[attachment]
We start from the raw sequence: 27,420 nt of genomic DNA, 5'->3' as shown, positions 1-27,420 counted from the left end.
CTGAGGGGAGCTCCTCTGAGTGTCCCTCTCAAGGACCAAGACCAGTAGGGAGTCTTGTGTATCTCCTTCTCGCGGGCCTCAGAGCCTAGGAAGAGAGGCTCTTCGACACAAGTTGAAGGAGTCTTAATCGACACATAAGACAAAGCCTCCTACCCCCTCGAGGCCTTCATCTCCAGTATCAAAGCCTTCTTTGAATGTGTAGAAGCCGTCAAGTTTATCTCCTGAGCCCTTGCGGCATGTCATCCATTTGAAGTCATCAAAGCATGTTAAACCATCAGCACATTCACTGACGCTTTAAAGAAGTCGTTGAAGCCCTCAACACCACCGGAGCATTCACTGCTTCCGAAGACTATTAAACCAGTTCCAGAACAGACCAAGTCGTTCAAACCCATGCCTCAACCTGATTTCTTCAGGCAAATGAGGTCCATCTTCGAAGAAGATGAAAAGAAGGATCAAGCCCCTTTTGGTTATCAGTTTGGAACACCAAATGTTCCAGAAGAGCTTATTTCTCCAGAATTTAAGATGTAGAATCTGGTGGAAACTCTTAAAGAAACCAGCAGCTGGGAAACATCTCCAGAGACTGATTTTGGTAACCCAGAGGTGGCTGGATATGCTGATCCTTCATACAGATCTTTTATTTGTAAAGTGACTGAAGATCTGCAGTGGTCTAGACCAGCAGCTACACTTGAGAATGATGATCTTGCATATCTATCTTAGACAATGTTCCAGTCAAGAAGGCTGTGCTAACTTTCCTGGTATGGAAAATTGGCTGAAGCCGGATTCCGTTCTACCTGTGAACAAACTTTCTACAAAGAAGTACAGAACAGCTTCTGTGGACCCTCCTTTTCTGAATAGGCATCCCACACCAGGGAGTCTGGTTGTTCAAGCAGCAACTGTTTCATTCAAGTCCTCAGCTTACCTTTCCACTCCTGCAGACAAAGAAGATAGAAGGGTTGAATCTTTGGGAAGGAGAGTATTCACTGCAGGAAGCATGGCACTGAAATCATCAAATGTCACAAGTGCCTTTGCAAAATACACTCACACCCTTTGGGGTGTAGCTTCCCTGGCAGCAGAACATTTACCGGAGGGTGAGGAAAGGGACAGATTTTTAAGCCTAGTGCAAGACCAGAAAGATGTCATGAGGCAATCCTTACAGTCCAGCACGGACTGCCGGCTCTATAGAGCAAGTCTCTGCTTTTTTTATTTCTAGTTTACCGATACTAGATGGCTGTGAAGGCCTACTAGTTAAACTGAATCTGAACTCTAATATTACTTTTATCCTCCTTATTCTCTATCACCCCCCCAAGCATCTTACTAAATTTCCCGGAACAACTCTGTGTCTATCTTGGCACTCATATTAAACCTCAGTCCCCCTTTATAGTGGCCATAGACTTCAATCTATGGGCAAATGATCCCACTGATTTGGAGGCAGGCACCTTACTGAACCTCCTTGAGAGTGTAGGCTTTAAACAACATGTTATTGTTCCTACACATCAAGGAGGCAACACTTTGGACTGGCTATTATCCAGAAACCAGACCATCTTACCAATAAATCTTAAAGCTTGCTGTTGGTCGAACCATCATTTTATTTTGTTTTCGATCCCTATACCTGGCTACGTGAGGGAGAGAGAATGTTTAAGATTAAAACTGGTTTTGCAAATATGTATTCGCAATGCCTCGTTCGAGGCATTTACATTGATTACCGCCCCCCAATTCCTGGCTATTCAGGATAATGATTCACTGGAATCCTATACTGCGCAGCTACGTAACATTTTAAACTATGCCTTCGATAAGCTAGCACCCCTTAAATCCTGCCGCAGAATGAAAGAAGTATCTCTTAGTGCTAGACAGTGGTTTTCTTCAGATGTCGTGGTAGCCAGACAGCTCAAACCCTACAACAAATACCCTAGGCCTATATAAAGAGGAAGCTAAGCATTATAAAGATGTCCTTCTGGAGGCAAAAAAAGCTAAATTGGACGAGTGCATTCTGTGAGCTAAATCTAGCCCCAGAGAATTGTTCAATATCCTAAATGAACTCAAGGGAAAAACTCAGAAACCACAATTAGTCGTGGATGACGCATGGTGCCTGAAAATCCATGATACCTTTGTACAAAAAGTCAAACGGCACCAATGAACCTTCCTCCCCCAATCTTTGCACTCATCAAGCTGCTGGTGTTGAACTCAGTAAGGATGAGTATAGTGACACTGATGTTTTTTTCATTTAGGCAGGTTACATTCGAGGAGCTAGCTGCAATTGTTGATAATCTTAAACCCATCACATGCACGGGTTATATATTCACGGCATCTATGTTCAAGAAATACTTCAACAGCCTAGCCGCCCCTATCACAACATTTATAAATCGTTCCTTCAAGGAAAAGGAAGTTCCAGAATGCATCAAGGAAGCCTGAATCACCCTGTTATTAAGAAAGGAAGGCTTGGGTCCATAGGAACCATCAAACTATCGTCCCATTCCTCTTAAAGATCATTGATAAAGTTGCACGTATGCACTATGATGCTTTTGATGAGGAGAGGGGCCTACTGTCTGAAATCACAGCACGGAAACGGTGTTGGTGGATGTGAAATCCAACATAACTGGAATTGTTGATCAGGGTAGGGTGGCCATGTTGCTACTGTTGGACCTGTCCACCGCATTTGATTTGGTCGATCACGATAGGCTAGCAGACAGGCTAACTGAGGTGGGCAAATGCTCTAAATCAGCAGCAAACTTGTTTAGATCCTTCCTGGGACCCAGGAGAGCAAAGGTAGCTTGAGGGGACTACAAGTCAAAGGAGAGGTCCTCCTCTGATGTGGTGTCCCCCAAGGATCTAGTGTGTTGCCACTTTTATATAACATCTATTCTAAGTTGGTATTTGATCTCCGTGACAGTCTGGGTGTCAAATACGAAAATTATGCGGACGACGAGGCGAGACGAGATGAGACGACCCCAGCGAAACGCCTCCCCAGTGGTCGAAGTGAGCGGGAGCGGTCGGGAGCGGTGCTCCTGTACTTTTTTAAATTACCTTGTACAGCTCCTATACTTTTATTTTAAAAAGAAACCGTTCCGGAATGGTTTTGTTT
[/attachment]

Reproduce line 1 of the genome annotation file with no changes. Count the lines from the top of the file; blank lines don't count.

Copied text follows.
We start from the raw sequence: 27,420 nt of genomic DNA, 5'->3' as shown, positions 1-27,420 counted from the left end.